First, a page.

The new trailer is out for Julie & Julia, due in theaters August 7. Of course, it can't resist pointing out that the movie is "based on two true stories." The movie, which went into production last month, was written and directed by Nora Ephron, who also wrote Sleepless in Seattle and When Harry Met Sally. If the trailer is any indication, Julie & Julia will have the same light-hearted spirit and innocent messages of empowerment.
The movie tells the parallel stories of noted chef Julia Child (Meryl Streep) and Julie Powell (Amy Adams), a dissatisfied temp worker who decides to take her life in a new direction. In 2002, the real-life Powell began cooking all of the 524 recipes in Child's Mastering the Art of French Cooking. She then documented her experiences on a blog, which eventually gained a substantial following and led to this movie -- most likely the first blog-to-big-screen adaptation.
The initial impression (no pun intended) is that Streep is just playing Streep with a Julia Child voice. The imitation sounds technically correct, but without a character of its own. But judge for yourself: Posted 04.30.09 by reelz
John Patrick Shanley's Doubt has traveled far in the past four years -- from its off-Broadway beginnings to Broadway success to holiday-release movie. Awards buzz has followed Shanley's work throughout. The play won a Pulitzer Prize along with several Tony and Drama Desk awards. To date, the movie has racked up 10 SAG and Golden Globe nominations, with Oscar season fast approaching.
Shanley's success isn't too surprising, given the caliber of talent he's brought to his casts. In the movie, Meryl Streep and Philip Seymour Hoffman star as the embattled Sister Aloysius and Father Flynn. Recently, ReelzChannel sat down with both stars to discuss bringing this tale about the consequences of blind justice to the big screen. See our interview with Meryl Streep and interview with Philip Seymour Hoffman. Posted 12.19.08 by reelz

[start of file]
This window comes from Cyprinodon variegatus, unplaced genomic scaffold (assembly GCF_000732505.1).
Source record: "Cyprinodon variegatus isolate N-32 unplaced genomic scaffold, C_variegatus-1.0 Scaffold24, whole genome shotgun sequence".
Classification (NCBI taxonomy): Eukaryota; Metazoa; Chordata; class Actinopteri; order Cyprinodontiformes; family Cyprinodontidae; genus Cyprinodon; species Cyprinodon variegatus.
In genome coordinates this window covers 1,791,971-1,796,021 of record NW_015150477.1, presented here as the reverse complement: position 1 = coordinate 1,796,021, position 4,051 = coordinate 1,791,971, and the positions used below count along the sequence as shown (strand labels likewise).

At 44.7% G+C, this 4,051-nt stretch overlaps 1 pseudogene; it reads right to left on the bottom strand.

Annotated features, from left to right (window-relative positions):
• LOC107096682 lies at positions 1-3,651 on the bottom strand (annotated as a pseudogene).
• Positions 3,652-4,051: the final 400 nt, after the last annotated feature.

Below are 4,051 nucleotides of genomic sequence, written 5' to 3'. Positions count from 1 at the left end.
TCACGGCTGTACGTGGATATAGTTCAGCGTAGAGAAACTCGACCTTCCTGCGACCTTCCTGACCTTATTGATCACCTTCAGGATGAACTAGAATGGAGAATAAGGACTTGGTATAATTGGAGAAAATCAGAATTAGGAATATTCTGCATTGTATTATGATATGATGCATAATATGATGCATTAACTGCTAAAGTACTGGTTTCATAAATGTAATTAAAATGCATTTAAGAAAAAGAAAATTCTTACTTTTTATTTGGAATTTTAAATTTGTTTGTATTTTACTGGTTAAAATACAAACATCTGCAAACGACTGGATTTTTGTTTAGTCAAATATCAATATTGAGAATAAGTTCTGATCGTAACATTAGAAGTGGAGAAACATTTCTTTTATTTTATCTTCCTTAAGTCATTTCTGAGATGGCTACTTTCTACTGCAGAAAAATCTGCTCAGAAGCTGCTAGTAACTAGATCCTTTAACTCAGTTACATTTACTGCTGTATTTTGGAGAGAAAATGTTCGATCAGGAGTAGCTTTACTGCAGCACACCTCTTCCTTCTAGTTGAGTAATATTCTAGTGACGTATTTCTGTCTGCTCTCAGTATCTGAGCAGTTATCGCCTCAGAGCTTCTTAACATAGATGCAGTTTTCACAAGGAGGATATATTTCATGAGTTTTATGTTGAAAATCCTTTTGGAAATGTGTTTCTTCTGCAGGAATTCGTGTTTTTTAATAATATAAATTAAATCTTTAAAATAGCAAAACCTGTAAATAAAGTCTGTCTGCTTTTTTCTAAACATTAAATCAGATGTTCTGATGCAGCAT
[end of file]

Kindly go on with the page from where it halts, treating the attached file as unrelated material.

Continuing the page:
Cliches become cliches for a reason, and nowhere is that more true than with Meryl Streep--as synonymous with good acting as Brad Pitt is with good looks.
At 58, Streep still reminds you why people started talking about her in the first place--standing out among her megawatt costars Tom Cruise and Robert Redford in the buzz-heavy Lions for Lambs.
Her part as a political journalist whom a star senator tries to charm with his new war initiativ isn't a flashy one, but damn if she didn't flesh out every last corner of it Playing almost exclusively opposite Cruise, you can see how she fights to do her job through waves of self-consciousness. It's a layer we doubt was in the script, but it add s a lovely layer to her scenes.
We're not sure its the type of part that gets Academy notice--Streep or no-- but it sure does deserve it. Posted 10.25.07 by reelz